An angry inmate told me one day that he and God “Had an agreement” regarding his mistrust in God, and God’s people – the church. We talked at length about his anger and lack of trust in God, how God doesn’t make ‘agreements’ but is patient, and how the inmates independence has kept him from trusting God or man but rather kept him isolated. He had learned to trust in his independent spirit to protect him. I recognize that as something I’ve done over the years.
We all learn protective ways to live. We adopt them because they work. However, they are most often rooted in a lie. For example, if you fight, no one will get anything over on you. This leads to a life of fighting (physically or emotionally). There is a nugget of truth to these lies so we believe them as though they are THE truth. However, these protective mechanisms are often contrary to God’s way. Such is the case with my independent spirit.
Going through a very difficult time I now recognize how much like this inmate I am. I’ve used my knowledge (1 Corinthians 8:1 – puffs up) to get me through. But the most convicting is a study in Psalm 53 which is a re-write of Psalm 14. I figured if God has it in there twice I should pay attention.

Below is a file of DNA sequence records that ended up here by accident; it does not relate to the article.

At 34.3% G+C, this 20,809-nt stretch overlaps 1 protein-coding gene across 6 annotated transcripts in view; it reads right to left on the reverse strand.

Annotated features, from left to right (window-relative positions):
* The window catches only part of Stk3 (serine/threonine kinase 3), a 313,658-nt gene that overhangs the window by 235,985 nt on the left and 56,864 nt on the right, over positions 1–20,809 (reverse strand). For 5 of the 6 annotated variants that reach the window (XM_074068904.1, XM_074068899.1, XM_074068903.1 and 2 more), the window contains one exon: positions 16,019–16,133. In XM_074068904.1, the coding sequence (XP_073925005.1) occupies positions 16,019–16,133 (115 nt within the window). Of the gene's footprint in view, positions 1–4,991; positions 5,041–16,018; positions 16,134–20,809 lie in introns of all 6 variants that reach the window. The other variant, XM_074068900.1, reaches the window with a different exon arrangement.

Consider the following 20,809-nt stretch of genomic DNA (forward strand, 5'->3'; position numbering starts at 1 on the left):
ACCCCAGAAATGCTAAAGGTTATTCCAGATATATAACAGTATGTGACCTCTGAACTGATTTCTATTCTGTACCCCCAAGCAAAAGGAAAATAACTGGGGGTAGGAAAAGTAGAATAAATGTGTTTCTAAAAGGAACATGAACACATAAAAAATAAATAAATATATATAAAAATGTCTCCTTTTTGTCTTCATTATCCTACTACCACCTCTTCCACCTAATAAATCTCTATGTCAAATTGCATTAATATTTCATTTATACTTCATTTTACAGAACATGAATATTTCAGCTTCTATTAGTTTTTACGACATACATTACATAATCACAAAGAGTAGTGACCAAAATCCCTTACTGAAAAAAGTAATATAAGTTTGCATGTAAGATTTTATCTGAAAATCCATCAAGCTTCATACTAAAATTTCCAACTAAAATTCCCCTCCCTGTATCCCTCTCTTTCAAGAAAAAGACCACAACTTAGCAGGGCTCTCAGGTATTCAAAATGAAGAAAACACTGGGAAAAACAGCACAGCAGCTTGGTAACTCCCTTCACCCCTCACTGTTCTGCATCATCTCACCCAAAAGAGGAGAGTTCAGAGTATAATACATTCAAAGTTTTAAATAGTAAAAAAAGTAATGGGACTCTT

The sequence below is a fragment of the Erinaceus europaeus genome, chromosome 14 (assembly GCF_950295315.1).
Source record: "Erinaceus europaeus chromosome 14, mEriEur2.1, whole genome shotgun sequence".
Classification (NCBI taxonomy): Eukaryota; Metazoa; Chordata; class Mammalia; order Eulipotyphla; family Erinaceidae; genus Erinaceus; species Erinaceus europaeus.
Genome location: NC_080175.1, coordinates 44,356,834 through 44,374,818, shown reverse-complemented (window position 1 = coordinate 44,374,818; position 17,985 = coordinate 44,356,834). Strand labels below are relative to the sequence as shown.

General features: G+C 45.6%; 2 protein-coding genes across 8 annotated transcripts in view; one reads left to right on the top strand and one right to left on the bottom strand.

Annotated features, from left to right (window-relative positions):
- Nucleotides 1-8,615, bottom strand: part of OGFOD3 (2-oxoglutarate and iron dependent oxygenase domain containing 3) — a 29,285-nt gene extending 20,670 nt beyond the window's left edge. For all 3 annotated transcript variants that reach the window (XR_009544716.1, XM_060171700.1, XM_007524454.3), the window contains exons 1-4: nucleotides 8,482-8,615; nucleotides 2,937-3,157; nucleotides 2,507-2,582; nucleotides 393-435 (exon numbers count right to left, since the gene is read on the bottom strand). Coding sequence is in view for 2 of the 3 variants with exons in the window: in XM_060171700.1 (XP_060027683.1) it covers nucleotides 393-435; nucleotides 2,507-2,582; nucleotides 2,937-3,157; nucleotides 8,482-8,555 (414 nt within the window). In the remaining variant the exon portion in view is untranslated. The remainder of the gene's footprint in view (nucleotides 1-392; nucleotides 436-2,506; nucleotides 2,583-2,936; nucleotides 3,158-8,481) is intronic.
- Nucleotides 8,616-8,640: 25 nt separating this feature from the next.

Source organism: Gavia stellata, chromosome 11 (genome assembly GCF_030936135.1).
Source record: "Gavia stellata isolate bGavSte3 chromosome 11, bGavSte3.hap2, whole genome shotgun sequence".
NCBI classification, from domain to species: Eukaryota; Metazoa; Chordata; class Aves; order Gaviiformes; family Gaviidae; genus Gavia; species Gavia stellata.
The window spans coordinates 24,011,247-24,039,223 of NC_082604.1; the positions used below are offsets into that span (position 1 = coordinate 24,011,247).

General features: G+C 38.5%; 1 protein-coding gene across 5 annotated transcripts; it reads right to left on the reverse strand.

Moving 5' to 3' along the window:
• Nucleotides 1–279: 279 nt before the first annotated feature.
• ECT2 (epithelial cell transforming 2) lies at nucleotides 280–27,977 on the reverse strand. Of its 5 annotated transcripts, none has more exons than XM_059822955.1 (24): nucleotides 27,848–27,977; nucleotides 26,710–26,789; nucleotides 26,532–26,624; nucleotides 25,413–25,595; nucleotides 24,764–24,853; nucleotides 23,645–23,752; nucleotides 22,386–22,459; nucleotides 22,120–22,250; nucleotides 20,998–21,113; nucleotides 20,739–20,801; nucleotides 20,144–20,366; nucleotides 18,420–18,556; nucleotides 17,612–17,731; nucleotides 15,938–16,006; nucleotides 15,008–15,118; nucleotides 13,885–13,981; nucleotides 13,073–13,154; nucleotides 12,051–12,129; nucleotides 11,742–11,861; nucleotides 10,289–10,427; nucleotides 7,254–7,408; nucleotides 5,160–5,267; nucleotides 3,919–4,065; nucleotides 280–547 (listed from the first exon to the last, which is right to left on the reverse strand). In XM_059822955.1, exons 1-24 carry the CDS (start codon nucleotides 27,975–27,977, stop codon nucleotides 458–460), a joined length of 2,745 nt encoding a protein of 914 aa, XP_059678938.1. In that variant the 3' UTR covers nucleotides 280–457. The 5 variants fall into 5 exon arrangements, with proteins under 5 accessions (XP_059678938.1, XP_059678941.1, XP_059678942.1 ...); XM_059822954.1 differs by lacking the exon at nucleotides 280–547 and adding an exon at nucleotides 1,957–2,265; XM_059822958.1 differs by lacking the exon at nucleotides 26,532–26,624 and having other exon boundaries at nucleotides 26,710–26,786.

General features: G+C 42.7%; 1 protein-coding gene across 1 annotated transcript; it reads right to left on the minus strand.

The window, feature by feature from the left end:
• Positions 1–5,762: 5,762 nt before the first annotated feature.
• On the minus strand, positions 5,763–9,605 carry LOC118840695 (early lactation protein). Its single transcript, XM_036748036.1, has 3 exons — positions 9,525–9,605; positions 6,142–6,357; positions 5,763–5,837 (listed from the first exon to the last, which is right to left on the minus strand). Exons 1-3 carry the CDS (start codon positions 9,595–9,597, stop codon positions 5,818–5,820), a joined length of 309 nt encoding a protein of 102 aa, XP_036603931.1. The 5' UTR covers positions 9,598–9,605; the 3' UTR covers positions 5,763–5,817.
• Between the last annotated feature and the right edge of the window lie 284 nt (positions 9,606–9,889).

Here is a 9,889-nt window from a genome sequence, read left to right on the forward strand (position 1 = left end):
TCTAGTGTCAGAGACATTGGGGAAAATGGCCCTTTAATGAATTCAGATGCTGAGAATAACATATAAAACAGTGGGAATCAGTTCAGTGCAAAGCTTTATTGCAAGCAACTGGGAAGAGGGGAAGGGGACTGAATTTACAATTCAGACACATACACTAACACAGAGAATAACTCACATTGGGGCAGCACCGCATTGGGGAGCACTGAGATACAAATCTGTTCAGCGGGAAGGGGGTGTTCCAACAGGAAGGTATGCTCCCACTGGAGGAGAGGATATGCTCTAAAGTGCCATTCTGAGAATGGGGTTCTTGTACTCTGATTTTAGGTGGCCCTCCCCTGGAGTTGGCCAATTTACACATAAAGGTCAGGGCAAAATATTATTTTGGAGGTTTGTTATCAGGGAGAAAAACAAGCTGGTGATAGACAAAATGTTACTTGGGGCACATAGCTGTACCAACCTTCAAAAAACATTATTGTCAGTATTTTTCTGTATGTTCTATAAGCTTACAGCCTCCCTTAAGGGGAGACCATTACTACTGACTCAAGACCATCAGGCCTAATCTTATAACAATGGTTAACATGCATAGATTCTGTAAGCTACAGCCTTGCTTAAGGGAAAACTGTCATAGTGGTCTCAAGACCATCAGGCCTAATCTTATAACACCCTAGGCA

I’ve never read this Psalm and thought it meant me because I would never say in my heart that there is no God. But ‘in my heart’ really means my thoughts and my will. So when I use excuse after excuse to ‘do it on my own’ and not lean on the strength of God and those He’s placed in my life then I’m really saying by my actions that there is no God. Or at least not one who can help me in the way He’s proposing. So many times I want to run the other way rather than the way God wants me to run as if I’ve said to Him, “Are you kidding? Do You know what you’re asking me to do?” My ‘heart’ has a mind of it’s own and seems to want to tell God a thing or two. Perhaps I’ve often said, “There is no God” or rather “God is not…” by meaning that God certainly can’t expect me to do such and such. By removing Him I risk losing the great outcomes that my finite wisdom mind cannot see in the cloud of trouble.
Psalm 14 says, “…and do not call upon the Lord. There they are in great fear, for God is with the generation of the righteous.” Psalm 53 says, “…and do not call upon the Lord. There they are in great fear, where no fear was.”
When my heart gets unsettled and I acknowledge God, yet I don’t really fall to my knees anticipating Him to intervene, fear sinks in. But where God is, there is no fear. Fear is a clue that I’m in the wrong place. I need to repent, ask for his forgiveness for digging into my bag of knowledge with an independent spirit rather than pressing into Him. I need to dig deep into His word, call upon the Lord (a personal word for God), and finally, allow myself to need and lean on those He’s placed in my path. An independent spirit is not of God. I can do nothing apart from Him.